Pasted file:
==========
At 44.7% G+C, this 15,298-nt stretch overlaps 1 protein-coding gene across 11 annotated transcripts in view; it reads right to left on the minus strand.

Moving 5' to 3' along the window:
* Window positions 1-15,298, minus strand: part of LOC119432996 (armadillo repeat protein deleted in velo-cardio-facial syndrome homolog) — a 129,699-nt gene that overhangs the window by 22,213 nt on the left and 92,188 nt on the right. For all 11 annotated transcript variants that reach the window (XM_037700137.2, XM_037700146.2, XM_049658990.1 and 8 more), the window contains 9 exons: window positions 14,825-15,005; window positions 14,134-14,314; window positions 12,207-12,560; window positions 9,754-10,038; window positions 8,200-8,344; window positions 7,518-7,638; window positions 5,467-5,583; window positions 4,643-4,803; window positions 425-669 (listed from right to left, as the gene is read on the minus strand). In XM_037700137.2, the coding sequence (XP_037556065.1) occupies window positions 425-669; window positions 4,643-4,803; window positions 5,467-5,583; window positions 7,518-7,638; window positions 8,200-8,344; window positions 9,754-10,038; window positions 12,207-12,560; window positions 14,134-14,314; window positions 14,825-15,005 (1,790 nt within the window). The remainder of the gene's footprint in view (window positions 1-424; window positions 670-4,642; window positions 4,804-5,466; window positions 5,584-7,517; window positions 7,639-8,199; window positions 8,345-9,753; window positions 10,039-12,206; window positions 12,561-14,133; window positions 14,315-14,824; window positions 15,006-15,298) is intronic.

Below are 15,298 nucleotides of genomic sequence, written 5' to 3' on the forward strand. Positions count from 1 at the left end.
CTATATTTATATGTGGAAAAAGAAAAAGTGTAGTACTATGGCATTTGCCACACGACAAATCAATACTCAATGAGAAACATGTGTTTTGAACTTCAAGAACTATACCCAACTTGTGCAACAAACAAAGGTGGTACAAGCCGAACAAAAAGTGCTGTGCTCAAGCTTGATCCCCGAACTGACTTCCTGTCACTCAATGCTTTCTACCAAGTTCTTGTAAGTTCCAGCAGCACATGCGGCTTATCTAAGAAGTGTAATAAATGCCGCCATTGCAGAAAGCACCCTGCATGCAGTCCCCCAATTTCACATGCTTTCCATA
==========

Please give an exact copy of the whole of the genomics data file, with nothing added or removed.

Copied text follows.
At 44.7% G+C, this 15,298-nt stretch overlaps 1 protein-coding gene across 11 annotated transcripts in view; it reads right to left on the minus strand.

Moving 5' to 3' along the window:
* Window positions 1-15,298, minus strand: part of LOC119432996 (armadillo repeat protein deleted in velo-cardio-facial syndrome homolog) — a 129,699-nt gene that overhangs the window by 22,213 nt on the left and 92,188 nt on the right. For all 11 annotated transcript variants that reach the window (XM_037700137.2, XM_037700146.2, XM_049658990.1 and 8 more), the window contains 9 exons: window positions 14,825-15,005; window positions 14,134-14,314; window positions 12,207-12,560; window positions 9,754-10,038; window positions 8,200-8,344; window positions 7,518-7,638; window positions 5,467-5,583; window positions 4,643-4,803; window positions 425-669 (listed from right to left, as the gene is read on the minus strand). In XM_037700137.2, the coding sequence (XP_037556065.1) occupies window positions 425-669; window positions 4,643-4,803; window positions 5,467-5,583; window positions 7,518-7,638; window positions 8,200-8,344; window positions 9,754-10,038; window positions 12,207-12,560; window positions 14,134-14,314; window positions 14,825-15,005 (1,790 nt within the window). The remainder of the gene's footprint in view (window positions 1-424; window positions 670-4,642; window positions 4,804-5,466; window positions 5,584-7,517; window positions 7,639-8,199; window positions 8,345-9,753; window positions 10,039-12,206; window positions 12,561-14,133; window positions 14,315-14,824; window positions 15,006-15,298) is intronic.

Below are 15,298 nucleotides of genomic sequence, written 5' to 3' on the forward strand. Positions count from 1 at the left end.
CTATATTTATATGTGGAAAAAGAAAAAGTGTAGTACTATGGCATTTGCCACACGACAAATCAATACTCAATGAGAAACATGTGTTTTGAACTTCAAGAACTATACCCAACTTGTGCAACAAACAAAGGTGGTACAAGCCGAACAAAAAGTGCTGTGCTCAAGCTTGATCCCCGAACTGACTTCCTGTCACTCAATGCTTTCTACCAAGTTCTTGTAAGTTCCAGCAGCACATGCGGCTTATCTAAGAAGTGTAATAAATGCCGCCATTGCAGAAAGCACCCTGCATGCAGTCCCCCAATTTCACATGCTTTCCATA